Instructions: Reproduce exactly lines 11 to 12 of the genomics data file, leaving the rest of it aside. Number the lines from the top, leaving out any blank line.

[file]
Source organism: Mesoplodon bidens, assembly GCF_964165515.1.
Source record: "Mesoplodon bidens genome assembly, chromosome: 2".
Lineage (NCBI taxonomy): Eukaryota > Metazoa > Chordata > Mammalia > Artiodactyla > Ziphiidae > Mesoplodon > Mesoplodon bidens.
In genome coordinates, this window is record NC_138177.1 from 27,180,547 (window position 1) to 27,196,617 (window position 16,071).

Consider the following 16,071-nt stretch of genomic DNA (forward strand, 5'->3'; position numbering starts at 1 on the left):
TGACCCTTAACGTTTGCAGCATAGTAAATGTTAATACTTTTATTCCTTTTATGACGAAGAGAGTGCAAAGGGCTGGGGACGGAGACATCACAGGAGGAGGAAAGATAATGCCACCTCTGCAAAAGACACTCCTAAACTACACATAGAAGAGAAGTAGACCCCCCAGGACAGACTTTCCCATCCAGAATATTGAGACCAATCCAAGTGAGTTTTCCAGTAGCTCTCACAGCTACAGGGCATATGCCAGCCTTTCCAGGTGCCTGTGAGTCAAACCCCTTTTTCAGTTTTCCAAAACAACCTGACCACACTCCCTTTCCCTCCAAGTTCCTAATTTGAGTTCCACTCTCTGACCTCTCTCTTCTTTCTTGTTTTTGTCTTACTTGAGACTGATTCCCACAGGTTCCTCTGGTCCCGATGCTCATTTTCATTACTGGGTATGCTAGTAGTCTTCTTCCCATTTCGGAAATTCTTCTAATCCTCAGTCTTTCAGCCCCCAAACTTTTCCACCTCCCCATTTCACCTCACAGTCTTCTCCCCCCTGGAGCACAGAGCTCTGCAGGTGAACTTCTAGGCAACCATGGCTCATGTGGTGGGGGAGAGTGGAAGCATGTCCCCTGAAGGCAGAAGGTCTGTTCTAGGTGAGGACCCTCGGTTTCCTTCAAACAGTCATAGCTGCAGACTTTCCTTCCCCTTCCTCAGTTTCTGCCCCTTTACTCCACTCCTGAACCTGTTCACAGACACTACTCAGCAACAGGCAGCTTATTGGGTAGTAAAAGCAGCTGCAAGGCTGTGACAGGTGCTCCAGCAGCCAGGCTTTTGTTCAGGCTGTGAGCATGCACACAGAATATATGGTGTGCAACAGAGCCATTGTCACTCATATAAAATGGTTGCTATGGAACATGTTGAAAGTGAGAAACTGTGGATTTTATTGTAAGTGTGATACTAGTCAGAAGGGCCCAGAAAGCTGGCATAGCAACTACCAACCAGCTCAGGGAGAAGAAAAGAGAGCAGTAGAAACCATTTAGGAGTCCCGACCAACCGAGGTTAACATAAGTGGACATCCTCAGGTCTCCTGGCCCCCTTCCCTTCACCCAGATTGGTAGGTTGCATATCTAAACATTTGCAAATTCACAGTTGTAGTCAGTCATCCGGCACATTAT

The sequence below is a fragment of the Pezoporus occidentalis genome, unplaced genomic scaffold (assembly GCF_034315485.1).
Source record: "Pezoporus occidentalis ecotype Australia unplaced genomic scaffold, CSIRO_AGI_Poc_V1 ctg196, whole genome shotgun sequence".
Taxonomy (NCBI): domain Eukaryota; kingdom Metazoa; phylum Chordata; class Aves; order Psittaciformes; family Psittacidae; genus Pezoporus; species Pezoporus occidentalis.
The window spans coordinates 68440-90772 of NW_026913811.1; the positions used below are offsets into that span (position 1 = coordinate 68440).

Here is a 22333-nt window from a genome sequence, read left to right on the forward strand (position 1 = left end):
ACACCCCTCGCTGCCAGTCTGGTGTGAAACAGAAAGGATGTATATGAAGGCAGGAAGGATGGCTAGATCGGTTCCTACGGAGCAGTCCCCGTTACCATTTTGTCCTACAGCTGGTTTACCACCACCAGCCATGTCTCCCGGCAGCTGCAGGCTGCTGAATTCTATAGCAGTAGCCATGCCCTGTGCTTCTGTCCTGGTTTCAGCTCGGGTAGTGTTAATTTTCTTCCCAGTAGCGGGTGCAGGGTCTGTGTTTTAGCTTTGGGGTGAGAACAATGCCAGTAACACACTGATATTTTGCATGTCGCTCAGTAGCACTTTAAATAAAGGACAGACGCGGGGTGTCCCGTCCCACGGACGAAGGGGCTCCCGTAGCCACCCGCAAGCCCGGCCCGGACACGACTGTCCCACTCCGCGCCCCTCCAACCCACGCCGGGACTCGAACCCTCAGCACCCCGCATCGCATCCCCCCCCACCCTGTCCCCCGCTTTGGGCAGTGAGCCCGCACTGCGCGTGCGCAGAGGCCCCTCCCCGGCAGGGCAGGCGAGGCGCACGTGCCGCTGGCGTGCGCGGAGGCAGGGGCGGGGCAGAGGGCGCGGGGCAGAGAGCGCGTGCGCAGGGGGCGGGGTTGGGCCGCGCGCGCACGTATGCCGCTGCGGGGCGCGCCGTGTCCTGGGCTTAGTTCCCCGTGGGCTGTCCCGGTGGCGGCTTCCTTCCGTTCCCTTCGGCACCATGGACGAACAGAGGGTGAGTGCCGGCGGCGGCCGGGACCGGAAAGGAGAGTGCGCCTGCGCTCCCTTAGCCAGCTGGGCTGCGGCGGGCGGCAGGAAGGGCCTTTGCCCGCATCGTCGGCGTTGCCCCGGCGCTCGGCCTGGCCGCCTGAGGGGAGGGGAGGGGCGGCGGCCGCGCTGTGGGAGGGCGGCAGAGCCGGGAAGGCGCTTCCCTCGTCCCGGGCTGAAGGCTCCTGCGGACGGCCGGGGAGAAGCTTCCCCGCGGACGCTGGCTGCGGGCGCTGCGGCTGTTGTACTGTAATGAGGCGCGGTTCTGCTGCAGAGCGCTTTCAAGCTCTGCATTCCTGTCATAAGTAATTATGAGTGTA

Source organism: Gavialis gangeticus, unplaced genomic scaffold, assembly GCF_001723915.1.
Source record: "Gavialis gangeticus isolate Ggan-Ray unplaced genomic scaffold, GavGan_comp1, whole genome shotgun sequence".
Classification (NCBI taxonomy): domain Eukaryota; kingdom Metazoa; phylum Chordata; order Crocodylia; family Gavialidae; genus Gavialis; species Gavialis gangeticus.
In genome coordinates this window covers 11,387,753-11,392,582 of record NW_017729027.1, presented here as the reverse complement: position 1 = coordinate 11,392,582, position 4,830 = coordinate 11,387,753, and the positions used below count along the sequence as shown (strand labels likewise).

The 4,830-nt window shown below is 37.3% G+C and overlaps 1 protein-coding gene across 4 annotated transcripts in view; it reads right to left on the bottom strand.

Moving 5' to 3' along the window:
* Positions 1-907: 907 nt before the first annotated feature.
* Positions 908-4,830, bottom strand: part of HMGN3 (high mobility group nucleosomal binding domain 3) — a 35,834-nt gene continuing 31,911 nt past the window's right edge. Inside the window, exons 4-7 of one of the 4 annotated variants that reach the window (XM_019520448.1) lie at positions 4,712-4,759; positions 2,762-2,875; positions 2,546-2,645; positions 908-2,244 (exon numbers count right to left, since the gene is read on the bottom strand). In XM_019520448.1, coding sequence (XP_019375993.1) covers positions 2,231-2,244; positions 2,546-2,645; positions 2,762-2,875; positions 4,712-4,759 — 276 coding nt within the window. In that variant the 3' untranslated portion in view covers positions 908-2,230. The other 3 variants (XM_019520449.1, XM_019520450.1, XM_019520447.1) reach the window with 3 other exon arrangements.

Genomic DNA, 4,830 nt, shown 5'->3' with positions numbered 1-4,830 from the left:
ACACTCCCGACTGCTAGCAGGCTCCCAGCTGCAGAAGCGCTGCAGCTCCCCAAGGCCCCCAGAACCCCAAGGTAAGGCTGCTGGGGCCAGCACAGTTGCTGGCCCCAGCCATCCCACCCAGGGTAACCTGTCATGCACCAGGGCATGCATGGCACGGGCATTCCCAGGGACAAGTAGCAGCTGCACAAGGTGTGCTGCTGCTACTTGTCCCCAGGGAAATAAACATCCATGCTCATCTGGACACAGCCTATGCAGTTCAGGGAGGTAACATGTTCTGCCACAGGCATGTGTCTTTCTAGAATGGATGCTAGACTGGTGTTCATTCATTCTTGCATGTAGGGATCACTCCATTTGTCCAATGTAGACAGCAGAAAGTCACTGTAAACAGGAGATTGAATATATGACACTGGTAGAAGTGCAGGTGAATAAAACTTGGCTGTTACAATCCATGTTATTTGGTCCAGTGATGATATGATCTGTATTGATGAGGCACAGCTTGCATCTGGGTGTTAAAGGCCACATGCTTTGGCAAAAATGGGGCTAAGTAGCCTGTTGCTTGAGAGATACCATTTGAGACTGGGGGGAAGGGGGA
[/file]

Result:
Here is a 22333-nt window from a genome sequence, read left to right on the forward strand (position 1 = left end):
ACACCCCTCGCTGCCAGTCTGGTGTGAAACAGAAAGGATGTATATGAAGGCAGGAAGGATGGCTAGATCGGTTCCTACGGAGCAGTCCCCGTTACCATTTTGTCCTACAGCTGGTTTACCACCACCAGCCATGTCTCCCGGCAGCTGCAGGCTGCTGAATTCTATAGCAGTAGCCATGCCCTGTGCTTCTGTCCTGGTTTCAGCTCGGGTAGTGTTAATTTTCTTCCCAGTAGCGGGTGCAGGGTCTGTGTTTTAGCTTTGGGGTGAGAACAATGCCAGTAACACACTGATATTTTGCATGTCGCTCAGTAGCACTTTAAATAAAGGACAGACGCGGGGTGTCCCGTCCCACGGACGAAGGGGCTCCCGTAGCCACCCGCAAGCCCGGCCCGGACACGACTGTCCCACTCCGCGCCCCTCCAACCCACGCCGGGACTCGAACCCTCAGCACCCCGCATCGCATCCCCCCCCACCCTGTCCCCCGCTTTGGGCAGTGAGCCCGCACTGCGCGTGCGCAGAGGCCCCTCCCCGGCAGGGCAGGCGAGGCGCACGTGCCGCTGGCGTGCGCGGAGGCAGGGGCGGGGCAGAGGGCGCGGGGCAGAGAGCGCGTGCGCAGGGGGCGGGGTTGGGCCGCGCGCGCACGTATGCCGCTGCGGGGCGCGCCGTGTCCTGGGCTTAGTTCCCCGTGGGCTGTCCCGGTGGCGGCTTCCTTCCGTTCCCTTCGGCACCATGGACGAACAGAGGGTGAGTGCCGGCGGCGGCCGGGACCGGAAAGGAGAGTGCGCCTGCGCTCCCTTAGCCAGCTGGGCTGCGGCGGGCGGCAGGAAGGGCCTTTGCCCGCATCGTCGGCGTTGCCCCGGCGCTCGGCCTGGCCGCCTGAGGGGAGGGGAGGGGCGGCGGCCGCGCTGTGGGAGGGCGGCAGAGCCGGGAAGGCGCTTCCCTCGTCCCGGGCTGAAGGCTCCTGCGGACGGCCGGGGAGAAGCTTCCCCGCGGACGCTGGCTGCGGGCGCTGCGGCTGTTGTACTGTAATGAGGCGCGGTTCTGCTGCAGAGCGCTTTCAAGCTCTGCATTCCTGTCATAAGTAATTATGAGTGTA